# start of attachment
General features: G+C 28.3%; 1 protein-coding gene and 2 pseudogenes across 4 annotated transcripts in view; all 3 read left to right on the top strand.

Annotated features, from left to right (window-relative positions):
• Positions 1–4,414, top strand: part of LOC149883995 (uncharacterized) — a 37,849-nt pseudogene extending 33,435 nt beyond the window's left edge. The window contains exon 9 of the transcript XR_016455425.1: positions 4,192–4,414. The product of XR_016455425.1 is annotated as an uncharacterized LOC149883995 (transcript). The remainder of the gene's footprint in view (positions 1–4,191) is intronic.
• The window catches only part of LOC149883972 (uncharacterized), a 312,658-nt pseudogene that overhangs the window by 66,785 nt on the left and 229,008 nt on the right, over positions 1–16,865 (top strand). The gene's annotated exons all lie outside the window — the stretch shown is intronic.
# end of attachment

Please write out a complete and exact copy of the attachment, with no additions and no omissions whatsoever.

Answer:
General features: G+C 28.3%; 1 protein-coding gene and 2 pseudogenes across 4 annotated transcripts in view; all 3 read left to right on the top strand.

Annotated features, from left to right (window-relative positions):
• Positions 1–4,414, top strand: part of LOC149883995 (uncharacterized) — a 37,849-nt pseudogene extending 33,435 nt beyond the window's left edge. The window contains exon 9 of the transcript XR_016455425.1: positions 4,192–4,414. The product of XR_016455425.1 is annotated as an uncharacterized LOC149883995 (transcript). The remainder of the gene's footprint in view (positions 1–4,191) is intronic.
• The window catches only part of LOC149883972 (uncharacterized), a 312,658-nt pseudogene that overhangs the window by 66,785 nt on the left and 229,008 nt on the right, over positions 1–16,865 (top strand). The gene's annotated exons all lie outside the window — the stretch shown is intronic.